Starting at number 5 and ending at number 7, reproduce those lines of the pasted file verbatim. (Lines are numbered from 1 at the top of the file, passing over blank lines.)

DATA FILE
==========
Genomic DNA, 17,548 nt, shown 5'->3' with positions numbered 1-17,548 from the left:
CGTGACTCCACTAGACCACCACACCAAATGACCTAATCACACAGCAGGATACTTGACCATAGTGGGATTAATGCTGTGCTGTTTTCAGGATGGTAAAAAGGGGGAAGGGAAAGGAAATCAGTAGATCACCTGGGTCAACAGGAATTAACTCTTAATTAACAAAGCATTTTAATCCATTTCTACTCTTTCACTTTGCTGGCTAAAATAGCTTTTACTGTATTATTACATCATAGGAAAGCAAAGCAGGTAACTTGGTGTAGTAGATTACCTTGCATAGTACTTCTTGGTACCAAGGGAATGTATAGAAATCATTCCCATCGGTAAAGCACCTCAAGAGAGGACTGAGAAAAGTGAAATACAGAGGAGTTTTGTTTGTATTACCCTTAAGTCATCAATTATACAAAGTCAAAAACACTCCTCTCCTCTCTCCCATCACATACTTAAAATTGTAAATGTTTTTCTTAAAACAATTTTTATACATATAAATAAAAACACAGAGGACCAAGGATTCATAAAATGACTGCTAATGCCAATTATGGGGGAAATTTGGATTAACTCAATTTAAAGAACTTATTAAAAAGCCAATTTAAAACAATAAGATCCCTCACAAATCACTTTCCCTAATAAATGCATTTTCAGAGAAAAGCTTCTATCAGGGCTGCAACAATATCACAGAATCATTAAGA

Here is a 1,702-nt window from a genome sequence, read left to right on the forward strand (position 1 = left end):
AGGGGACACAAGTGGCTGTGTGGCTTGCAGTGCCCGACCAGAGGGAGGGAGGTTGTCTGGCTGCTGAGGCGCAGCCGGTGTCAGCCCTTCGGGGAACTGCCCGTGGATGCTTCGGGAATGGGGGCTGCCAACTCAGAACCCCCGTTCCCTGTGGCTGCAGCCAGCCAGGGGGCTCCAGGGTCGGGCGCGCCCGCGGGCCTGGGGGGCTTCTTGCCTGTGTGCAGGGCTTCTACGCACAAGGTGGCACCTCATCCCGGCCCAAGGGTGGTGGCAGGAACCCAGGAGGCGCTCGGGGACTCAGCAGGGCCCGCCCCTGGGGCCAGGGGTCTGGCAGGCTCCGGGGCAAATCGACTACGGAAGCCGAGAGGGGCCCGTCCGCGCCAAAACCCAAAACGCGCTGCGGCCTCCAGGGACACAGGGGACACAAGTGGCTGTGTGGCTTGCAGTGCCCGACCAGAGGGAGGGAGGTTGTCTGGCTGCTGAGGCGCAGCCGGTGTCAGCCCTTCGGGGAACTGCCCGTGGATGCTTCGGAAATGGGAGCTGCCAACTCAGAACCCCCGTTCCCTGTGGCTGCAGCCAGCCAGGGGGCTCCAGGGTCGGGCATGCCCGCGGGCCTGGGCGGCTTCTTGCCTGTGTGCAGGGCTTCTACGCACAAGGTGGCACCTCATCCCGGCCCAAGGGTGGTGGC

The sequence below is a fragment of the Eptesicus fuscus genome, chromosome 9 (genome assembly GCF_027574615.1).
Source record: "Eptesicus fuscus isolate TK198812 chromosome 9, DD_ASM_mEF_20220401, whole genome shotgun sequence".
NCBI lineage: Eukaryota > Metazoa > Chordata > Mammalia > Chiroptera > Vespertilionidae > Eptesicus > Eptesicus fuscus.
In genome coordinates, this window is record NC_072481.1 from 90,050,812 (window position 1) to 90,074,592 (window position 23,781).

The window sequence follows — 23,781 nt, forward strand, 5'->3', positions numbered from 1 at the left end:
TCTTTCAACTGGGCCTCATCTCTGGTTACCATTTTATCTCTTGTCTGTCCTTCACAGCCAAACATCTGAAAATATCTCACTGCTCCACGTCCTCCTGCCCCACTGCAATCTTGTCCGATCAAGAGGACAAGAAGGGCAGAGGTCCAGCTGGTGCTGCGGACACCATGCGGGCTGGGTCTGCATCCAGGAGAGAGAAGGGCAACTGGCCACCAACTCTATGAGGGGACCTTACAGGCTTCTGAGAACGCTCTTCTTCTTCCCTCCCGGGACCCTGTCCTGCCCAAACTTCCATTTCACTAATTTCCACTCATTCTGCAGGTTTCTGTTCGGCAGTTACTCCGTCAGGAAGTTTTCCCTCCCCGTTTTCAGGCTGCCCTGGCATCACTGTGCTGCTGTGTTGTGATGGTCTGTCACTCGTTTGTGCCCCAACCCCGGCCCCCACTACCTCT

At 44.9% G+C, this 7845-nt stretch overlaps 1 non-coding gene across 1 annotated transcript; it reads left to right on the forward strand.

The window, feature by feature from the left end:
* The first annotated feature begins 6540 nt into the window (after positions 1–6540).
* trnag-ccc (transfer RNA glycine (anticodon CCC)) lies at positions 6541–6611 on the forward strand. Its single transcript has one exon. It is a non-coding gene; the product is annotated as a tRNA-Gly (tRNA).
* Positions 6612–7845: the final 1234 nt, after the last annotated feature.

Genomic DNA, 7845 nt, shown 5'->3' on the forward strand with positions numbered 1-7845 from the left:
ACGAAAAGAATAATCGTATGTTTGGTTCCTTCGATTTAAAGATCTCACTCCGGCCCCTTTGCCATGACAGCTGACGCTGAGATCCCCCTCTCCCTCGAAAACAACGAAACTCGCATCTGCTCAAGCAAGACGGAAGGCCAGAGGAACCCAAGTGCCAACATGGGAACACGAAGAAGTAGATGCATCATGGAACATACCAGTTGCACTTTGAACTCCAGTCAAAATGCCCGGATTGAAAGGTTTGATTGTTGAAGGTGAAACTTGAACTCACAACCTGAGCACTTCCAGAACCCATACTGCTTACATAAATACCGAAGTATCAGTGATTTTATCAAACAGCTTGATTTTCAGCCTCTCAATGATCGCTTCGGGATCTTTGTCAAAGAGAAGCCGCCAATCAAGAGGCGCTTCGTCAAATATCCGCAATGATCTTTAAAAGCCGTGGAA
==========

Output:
The sequence below is a fragment of the Eptesicus fuscus genome, chromosome 9 (genome assembly GCF_027574615.1).
Source record: "Eptesicus fuscus isolate TK198812 chromosome 9, DD_ASM_mEF_20220401, whole genome shotgun sequence".
NCBI lineage: Eukaryota > Metazoa > Chordata > Mammalia > Chiroptera > Vespertilionidae > Eptesicus > Eptesicus fuscus.